Sunday, September 09, 2007
Movie Review: GHOST STORY OF YOTSUYA
aka TOKAIDO YOTSUYA KAIDEN
Directed by Nobuo Nakagawa
Nobuo Nakagawa's 1959 gothic classic GHOST STORY OF YOTSUYA was the apex of a series of groundbreaking horror films he made for doomed studio Shintoho during the 1950s. Although he would accomplish his ultimate masterpiece a year later with the delirious JIGOKU, GHOST STORY was at the time regarded as the finest work of the 'Japanese Hitchcock' and for damned good reasons. The movie is based on a 19th century piece of Kabuki theater and had already been filmed many times since the silent era but Nakagawa takes this deeply Japanese ghost story and crafts something truly hallucinatory and unsettling, even for those of us unfamiliar with its traditional origins.
A samurai of no social position, egged on by an unscrupulous pal, murders the father of the woman he longs to marry and so begins to weave an insidious web of deceit which ends up trapping him in a loveless marriage with a sick wife and a child he cares nothing for. An accomplished warrior, he impresses a high standing official and his beautiful daughter and so begins to contrive of ways to rid himself of his current missus and latch on to this new, and rich, honey. Or course, more murder is the only answer. Nakagawa stages this drama, at least initially not unlike a theater piece, with the action mostly set on a sound stage and recoding the events with long, almost static takes with few if any close-ups. He builds a tightening grip of karmic retribution with this method and releases the eventual supernatural vengeance in a flood of bewildering phantasmagorical imagery.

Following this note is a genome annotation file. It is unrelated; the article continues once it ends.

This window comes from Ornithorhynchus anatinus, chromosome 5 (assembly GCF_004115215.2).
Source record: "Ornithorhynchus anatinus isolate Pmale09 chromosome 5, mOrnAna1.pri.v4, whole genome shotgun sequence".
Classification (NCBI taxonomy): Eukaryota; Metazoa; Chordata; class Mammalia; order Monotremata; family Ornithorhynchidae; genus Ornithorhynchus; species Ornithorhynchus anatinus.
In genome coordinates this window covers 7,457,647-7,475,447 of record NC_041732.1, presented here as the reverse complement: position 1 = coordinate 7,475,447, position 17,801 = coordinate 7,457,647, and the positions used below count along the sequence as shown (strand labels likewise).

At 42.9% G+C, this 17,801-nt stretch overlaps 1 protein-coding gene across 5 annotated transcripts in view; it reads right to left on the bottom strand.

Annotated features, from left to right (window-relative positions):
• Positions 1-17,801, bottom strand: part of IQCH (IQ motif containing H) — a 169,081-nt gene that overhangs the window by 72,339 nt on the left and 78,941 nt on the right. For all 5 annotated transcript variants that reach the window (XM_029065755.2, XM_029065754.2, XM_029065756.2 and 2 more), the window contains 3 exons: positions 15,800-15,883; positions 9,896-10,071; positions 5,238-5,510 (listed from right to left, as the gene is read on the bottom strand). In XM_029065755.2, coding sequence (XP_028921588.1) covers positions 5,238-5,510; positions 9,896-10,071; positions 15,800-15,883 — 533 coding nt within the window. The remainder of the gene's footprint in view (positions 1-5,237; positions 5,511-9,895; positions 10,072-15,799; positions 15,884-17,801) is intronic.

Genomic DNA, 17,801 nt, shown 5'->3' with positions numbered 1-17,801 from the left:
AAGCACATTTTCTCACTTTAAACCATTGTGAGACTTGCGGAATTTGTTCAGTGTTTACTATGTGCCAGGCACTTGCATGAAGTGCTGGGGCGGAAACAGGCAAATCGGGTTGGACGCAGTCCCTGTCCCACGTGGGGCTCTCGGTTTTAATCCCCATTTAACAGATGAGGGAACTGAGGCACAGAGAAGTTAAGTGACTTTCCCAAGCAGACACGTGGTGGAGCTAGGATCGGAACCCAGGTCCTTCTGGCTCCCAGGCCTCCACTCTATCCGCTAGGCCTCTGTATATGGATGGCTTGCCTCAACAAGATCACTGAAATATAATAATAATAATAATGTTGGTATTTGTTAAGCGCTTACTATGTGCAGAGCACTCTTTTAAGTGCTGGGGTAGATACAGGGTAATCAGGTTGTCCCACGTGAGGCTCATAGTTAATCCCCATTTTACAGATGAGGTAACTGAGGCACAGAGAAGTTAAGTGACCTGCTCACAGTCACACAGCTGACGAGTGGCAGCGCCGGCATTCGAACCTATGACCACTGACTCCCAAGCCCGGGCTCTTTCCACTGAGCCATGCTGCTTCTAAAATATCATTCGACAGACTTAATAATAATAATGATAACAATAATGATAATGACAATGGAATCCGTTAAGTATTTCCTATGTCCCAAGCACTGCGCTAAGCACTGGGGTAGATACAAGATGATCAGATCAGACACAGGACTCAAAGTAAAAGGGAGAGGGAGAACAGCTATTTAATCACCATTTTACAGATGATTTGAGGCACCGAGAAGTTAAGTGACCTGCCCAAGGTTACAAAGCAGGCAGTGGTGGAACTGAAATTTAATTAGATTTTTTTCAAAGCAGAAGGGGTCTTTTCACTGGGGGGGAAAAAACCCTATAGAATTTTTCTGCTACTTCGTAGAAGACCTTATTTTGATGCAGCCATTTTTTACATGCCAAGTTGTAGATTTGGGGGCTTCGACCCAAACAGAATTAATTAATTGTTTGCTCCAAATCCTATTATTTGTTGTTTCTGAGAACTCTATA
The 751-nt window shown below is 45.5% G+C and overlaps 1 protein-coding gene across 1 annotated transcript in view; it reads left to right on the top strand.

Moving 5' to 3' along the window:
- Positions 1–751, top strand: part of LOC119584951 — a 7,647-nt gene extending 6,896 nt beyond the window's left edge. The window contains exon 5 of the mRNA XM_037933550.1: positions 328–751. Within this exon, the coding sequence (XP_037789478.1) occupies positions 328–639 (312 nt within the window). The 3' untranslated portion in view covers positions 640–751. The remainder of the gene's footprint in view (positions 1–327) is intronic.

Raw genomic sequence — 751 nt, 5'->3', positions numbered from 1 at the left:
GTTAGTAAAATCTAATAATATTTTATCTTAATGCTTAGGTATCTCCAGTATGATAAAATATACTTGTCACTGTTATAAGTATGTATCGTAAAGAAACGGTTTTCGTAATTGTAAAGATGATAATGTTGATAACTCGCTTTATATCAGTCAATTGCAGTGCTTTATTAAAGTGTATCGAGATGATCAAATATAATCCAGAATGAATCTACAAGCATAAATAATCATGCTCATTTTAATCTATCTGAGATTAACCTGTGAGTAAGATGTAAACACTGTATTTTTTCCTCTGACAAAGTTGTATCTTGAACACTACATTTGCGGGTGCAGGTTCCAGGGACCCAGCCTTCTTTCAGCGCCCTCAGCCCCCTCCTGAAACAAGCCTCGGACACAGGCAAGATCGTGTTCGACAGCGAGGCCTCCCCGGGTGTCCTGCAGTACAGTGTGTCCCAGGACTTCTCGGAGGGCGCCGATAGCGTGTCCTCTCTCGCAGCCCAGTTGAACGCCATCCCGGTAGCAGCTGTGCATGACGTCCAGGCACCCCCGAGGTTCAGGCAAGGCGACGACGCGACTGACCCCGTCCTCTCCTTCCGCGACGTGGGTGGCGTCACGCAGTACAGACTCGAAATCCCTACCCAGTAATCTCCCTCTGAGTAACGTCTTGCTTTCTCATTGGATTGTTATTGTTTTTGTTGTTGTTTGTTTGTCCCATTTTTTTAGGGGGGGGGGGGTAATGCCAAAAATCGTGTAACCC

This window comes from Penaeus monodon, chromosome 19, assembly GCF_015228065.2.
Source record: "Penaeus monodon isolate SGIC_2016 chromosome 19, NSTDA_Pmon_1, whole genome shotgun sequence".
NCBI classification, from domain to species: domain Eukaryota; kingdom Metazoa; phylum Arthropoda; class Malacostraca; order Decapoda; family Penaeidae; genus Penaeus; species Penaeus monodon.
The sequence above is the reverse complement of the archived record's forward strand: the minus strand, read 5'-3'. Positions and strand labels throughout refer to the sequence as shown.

The astonishing conclusion generates some genuine shudders as the ghostly apparitions of the doomed samurai’s victims haunt him into a fit of murderous madness. The ghosts are creepy, blood-drenched and horrific, though are essentially passive, different from the aggressive specters of western gothics, but a common trait in Japanese yarns. Trust me, you won’t be unmoved by the uncanny site of the deformed spirit of the samurai’s wife arising out of bubbling blood pool in the middle of a otherwise peaceful pond. GHOST STORY is bizarre and baroque in technique, leaving any vestiges of realism far behind. It creates its own unique version of the universe, hemmed in only by the grotesque fates of the characters depicted. All in all, a marvelous and strange movie that has held up remarkably well over the last nearly 50 years, and is worthy of Criterion-like care for a domestic DVD release. It’s a true classic of world cinema in overdue need of wider recognition.